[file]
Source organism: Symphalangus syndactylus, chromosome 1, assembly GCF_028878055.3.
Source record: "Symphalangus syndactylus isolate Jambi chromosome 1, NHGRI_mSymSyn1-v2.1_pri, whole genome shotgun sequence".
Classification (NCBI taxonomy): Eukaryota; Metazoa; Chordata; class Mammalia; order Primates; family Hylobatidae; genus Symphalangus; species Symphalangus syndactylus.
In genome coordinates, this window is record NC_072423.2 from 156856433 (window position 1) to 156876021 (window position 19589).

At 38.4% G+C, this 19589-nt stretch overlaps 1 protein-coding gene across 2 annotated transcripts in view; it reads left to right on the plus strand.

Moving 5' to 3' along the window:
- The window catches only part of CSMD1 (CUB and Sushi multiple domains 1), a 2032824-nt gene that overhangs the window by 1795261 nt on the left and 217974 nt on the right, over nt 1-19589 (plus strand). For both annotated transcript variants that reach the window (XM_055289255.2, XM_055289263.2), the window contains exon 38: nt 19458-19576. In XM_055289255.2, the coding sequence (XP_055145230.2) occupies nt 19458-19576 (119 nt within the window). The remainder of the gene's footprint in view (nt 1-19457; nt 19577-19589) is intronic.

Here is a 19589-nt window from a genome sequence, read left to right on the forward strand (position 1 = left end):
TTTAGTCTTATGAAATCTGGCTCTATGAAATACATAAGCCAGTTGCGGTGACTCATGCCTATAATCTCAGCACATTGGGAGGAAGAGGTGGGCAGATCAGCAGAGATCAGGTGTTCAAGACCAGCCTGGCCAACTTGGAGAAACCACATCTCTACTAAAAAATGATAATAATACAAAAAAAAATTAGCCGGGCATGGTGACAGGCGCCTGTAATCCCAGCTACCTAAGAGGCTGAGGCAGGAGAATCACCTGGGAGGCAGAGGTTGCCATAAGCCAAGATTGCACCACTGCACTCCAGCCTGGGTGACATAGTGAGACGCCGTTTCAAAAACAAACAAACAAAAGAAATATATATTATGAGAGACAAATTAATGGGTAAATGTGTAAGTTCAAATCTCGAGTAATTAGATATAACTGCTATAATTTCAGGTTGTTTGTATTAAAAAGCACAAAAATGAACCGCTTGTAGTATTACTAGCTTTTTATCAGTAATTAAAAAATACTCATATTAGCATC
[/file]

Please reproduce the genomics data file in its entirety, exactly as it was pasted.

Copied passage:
Source organism: Symphalangus syndactylus, chromosome 1, assembly GCF_028878055.3.
Source record: "Symphalangus syndactylus isolate Jambi chromosome 1, NHGRI_mSymSyn1-v2.1_pri, whole genome shotgun sequence".
Classification (NCBI taxonomy): Eukaryota; Metazoa; Chordata; class Mammalia; order Primates; family Hylobatidae; genus Symphalangus; species Symphalangus syndactylus.
In genome coordinates, this window is record NC_072423.2 from 156856433 (window position 1) to 156876021 (window position 19589).

At 38.4% G+C, this 19589-nt stretch overlaps 1 protein-coding gene across 2 annotated transcripts in view; it reads left to right on the plus strand.

Moving 5' to 3' along the window:
- The window catches only part of CSMD1 (CUB and Sushi multiple domains 1), a 2032824-nt gene that overhangs the window by 1795261 nt on the left and 217974 nt on the right, over nt 1-19589 (plus strand). For both annotated transcript variants that reach the window (XM_055289255.2, XM_055289263.2), the window contains exon 38: nt 19458-19576. In XM_055289255.2, the coding sequence (XP_055145230.2) occupies nt 19458-19576 (119 nt within the window). The remainder of the gene's footprint in view (nt 1-19457; nt 19577-19589) is intronic.

Here is a 19589-nt window from a genome sequence, read left to right on the forward strand (position 1 = left end):
TTTAGTCTTATGAAATCTGGCTCTATGAAATACATAAGCCAGTTGCGGTGACTCATGCCTATAATCTCAGCACATTGGGAGGAAGAGGTGGGCAGATCAGCAGAGATCAGGTGTTCAAGACCAGCCTGGCCAACTTGGAGAAACCACATCTCTACTAAAAAATGATAATAATACAAAAAAAAATTAGCCGGGCATGGTGACAGGCGCCTGTAATCCCAGCTACCTAAGAGGCTGAGGCAGGAGAATCACCTGGGAGGCAGAGGTTGCCATAAGCCAAGATTGCACCACTGCACTCCAGCCTGGGTGACATAGTGAGACGCCGTTTCAAAAACAAACAAACAAAAGAAATATATATTATGAGAGACAAATTAATGGGTAAATGTGTAAGTTCAAATCTCGAGTAATTAGATATAACTGCTATAATTTCAGGTTGTTTGTATTAAAAAGCACAAAAATGAACCGCTTGTAGTATTACTAGCTTTTTATCAGTAATTAAAAAATACTCATATTAGCATC